Thirsty Thursday: How Much Consumers Spend Under the Influence
Some people like to do a little online shopping when they're feeling stressed out or as a reward for accomplishing something. However, a recent study conducted by finder.com found that of the 27 percent of Americans that consume nine or more alcoholic beverages per week, almost half admit to shopping under the influence.
Clothing and shoes are the most common tipsy purchases, followed by gambling and cigarettes. These drunk shoppers are spending an average of $206 on purchases.
“When under the influence, our inhibitions are impaired and we're more likely to give in to temptations we can normally resist when sober,” explains finder.com Money Expert Michelle Hutchinson. “So those shoes that were a little out of the price range, or the poker game we know we always lose while sober suddenly seem like a good idea after a few drinks.”
Demographically, here’s how drunk shoppers break down:
- Eighteen percent of baby boomers admit to shopping under the influence compared to 36 percent of Gen Xers and 39 percent of millennials.
- Men are more likely than women to shop after drinking (41 percent vs. 30 percent).
Influence of E-Commerce
The rise of e-commerce has made tipsy shopping much more prevalent.
“With pre-programmed payment info and one-click cart access, e-commerce sites are perfectly set up to target sipping shoppers,” says Hutchinson. “They're designed to keep browsers of all states of mind on their sites for as long as possible, and hopefully convert to a sale.”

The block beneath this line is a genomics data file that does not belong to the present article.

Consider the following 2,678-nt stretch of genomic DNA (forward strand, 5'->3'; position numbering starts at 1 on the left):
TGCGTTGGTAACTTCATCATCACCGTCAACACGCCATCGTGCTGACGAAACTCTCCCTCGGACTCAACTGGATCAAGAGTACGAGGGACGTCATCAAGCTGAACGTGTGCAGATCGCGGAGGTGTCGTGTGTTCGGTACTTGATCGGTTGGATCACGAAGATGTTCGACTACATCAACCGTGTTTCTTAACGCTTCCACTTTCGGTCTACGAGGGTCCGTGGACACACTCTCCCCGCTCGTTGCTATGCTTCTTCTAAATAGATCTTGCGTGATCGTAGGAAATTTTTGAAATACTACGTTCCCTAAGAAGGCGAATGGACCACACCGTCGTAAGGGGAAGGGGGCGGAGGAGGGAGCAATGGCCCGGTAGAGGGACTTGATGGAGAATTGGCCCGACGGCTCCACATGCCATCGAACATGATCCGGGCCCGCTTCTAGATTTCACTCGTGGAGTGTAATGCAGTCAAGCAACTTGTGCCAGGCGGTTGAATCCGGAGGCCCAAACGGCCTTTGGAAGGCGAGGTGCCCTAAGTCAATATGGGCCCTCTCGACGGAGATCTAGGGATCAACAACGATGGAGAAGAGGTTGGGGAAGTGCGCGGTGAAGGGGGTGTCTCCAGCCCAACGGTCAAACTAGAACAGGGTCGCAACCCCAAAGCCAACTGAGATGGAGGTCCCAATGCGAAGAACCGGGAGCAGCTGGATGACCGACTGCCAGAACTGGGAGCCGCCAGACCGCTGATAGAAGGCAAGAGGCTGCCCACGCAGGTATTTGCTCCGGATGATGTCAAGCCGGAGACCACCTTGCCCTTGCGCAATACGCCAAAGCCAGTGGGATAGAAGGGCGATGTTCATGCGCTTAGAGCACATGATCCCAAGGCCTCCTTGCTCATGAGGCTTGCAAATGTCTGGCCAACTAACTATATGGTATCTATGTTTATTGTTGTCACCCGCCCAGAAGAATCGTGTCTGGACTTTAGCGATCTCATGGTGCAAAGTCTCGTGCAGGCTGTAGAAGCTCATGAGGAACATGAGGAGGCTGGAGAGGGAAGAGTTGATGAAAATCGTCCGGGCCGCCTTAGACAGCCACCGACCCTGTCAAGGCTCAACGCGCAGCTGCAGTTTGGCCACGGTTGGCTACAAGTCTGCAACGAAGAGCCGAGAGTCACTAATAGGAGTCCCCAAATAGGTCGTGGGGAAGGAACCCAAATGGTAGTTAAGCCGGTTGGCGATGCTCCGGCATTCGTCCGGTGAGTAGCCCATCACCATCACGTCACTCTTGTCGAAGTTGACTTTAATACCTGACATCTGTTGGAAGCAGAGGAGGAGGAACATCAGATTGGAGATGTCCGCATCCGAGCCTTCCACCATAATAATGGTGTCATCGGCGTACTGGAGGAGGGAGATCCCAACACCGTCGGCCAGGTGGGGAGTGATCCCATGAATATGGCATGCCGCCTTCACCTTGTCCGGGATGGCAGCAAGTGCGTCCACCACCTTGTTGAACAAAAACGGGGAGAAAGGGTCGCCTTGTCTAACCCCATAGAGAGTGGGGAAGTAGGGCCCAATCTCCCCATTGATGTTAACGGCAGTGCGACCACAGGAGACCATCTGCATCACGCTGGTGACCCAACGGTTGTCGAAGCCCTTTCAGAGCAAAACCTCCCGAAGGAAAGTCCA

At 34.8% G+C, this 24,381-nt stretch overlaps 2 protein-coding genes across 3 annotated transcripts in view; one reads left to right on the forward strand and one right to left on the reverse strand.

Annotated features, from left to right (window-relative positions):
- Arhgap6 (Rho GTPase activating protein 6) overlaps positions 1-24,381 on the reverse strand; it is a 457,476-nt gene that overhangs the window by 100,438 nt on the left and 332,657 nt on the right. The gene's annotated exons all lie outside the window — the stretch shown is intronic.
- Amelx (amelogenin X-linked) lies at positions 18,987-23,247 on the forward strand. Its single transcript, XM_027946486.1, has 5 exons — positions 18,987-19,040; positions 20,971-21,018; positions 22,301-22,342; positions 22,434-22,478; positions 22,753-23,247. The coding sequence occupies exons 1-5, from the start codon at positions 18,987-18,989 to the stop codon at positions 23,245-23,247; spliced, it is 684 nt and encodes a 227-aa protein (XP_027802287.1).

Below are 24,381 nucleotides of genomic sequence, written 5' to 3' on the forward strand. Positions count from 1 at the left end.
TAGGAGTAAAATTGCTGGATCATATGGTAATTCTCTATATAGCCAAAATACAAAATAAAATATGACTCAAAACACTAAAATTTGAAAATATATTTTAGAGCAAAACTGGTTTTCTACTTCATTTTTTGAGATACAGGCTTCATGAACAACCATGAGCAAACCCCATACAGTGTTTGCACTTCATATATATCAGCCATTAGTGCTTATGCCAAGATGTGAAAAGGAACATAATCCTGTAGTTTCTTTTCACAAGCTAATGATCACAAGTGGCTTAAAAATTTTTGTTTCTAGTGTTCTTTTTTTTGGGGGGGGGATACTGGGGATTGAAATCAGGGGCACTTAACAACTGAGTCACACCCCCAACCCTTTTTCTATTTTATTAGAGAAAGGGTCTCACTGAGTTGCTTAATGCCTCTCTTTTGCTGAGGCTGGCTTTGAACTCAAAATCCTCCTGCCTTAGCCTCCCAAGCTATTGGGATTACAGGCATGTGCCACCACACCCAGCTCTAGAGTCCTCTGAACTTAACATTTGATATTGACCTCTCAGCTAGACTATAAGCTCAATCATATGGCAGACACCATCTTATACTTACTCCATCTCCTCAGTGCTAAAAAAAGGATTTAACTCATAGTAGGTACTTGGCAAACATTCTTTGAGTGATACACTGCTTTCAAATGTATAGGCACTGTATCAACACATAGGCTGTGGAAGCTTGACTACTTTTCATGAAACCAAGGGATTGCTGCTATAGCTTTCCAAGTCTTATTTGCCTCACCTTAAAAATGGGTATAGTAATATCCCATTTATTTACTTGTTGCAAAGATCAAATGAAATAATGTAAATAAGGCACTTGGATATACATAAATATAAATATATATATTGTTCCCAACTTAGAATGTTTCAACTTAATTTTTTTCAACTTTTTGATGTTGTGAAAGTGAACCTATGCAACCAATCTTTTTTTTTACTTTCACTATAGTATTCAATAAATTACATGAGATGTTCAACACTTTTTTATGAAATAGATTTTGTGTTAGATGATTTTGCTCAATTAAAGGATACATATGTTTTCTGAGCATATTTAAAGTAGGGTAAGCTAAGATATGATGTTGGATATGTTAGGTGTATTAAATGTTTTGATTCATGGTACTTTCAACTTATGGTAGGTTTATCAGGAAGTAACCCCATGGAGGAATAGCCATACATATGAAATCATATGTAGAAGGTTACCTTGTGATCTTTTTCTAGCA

However, Hutchinson makes it clear that retailers cannot assess a shopper’s state of mind through a digital screen.
“While returns made from purchase regret may impact inventory flows for retailers, overall spending — whether tipsy or sober — has predominantly positive implications for retailers,” says Hutchinson. “Some shoppers may have needed that one drink to make a decision. While they may regret when they made a purchase or how much they spent, they probably aren’t purchasing much that's too much of a departure from what they purchase usually.”
For retailers, tipsy shoppers are more of a moral issue rather than a legal one. To keep customers happy — drinking or not — e-commerce sites should have clear return policies. Hutchinson suggests having a site page dedicated to your brand’s return policy, and stating it again during the checkout process.
The weekend is only a day away … if your customers are going to indulge in a little tipsy shopping, make sure they don’t regret that order confirmation email in the morning.